The annual disagreement over the memorial for Yitzhak Rabin in Tel Aviv revolves this year around the question of the participation of Meretz. Darkenu, the movement that is organizing the ceremony, issued a partial list of speakers this week, which included Zionist Union Chairman Avi Gabbay, opposition chairwoman Tzipi Livni (Zionist Union) and Yesh Atid Chairman Yair Lapid. Regional Cooperation Minister Tzachi Hanegbi (Likud) was also invited, but no Meretz MKs were on the list.
After the list was published, Meretz Chairwoman Tamar Zandberg said, “The exclusion of Meretz from Rabin Square is a victory for incitement and silencing. It’s a red line for the peace camp.” Polly Bronstein, the director of Darkenu, said the list was incomplete and that Meretz would not be left out.
Last year’s “scandal” was over the absence of the word “murder” from the main invitation to the event. In the wake of criticism from the left, the wording was changed — from “rally in memory of Prime Minister Yitzhak Rabin, of blessed memory” to “rally marking 22 years since the assassination of Prime Minister Yitzhak Rabin.”
In both cases, what stands out are the ardent efforts of the organizers to lend the event an apolitical, unifying and moderate atmosphere. In other words, the supreme goal is not to annoy, to hurt or to create division, more than it is to put together an event that reflects the circumstances around the time of the assassination and 23 years later. There’s nothing surprising about that: Darkenu calls itself a movement of “the moderate majority” and stresses the importance of cooperation “from across the social and political spectrum.”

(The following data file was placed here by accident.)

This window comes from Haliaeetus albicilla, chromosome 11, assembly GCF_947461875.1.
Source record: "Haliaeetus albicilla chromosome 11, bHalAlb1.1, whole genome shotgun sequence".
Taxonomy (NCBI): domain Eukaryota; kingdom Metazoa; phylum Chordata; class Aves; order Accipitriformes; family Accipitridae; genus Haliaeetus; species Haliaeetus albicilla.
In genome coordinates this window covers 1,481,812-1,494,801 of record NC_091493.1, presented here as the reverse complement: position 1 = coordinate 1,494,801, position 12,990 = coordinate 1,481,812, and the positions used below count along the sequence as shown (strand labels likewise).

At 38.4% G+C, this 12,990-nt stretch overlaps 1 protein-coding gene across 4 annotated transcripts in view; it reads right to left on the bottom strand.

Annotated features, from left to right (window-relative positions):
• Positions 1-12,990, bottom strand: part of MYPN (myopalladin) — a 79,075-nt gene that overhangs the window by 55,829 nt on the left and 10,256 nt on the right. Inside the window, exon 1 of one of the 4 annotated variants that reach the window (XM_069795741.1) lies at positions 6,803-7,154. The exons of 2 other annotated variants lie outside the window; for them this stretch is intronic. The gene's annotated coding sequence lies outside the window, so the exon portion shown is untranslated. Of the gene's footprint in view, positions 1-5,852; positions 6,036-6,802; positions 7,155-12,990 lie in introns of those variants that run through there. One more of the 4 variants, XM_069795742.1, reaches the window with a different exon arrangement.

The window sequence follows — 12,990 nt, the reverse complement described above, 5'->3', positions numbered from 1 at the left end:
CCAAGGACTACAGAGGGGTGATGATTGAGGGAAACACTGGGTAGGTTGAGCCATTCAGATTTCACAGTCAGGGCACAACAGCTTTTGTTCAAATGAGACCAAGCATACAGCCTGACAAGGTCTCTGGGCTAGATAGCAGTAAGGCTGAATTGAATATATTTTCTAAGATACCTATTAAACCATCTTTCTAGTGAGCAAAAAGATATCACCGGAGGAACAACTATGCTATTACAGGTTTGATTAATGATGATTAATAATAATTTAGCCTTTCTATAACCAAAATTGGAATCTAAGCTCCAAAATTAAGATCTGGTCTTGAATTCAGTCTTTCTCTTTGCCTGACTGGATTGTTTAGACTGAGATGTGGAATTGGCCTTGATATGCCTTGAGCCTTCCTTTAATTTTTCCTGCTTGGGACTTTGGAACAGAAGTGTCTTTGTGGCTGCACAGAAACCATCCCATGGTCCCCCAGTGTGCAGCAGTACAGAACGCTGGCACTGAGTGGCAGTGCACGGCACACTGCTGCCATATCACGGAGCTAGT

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In this context, this remark by Zandberg is not surprising: “To smoothen Meretz’s participation, I was offered a deal during the past few days: Meretz will participate only if Ayelet Shaked or another senior figure from the settler right also speaks.” Balance and symmetry are the Holy Grail to those who don’t want to say anything meaningful.
Given that this is a private project, and a rather bland one at, it need not be treated as if it were particularly important. Neither Darkenu nor the memorial’s participants will change the simple facts of Rabin’s assassination and its significance: The prime minister was murdered at the height of a peace rally, by a religious, right-wing man who had been incited by right-wing politicians and rabbis, among them our current prime minister, Benjamin Netanyahu.